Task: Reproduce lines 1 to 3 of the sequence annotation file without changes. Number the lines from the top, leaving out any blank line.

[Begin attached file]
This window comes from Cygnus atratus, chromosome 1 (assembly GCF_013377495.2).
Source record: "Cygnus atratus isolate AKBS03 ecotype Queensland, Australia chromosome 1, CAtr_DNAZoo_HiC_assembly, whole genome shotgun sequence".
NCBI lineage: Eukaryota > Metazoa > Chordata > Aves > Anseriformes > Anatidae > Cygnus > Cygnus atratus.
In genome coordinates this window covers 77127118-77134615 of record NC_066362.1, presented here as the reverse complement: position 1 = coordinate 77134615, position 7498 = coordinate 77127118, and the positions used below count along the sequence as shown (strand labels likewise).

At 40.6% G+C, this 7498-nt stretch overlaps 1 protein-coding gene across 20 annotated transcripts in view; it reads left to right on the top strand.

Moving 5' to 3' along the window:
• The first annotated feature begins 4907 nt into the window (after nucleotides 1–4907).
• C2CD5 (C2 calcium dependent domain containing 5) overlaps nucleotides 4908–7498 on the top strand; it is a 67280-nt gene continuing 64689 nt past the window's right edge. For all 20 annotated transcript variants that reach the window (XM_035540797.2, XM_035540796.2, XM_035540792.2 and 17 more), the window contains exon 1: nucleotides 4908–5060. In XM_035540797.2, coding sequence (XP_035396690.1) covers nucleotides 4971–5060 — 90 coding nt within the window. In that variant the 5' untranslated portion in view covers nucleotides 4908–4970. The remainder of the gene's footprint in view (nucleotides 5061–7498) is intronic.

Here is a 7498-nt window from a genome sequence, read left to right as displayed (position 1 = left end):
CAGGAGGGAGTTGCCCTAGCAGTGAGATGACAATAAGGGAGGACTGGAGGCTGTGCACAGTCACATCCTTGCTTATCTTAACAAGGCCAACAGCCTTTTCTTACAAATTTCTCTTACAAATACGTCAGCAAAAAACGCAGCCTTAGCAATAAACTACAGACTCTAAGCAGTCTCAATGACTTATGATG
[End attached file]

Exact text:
This window comes from Cygnus atratus, chromosome 1 (assembly GCF_013377495.2).
Source record: "Cygnus atratus isolate AKBS03 ecotype Queensland, Australia chromosome 1, CAtr_DNAZoo_HiC_assembly, whole genome shotgun sequence".
NCBI lineage: Eukaryota > Metazoa > Chordata > Aves > Anseriformes > Anatidae > Cygnus > Cygnus atratus.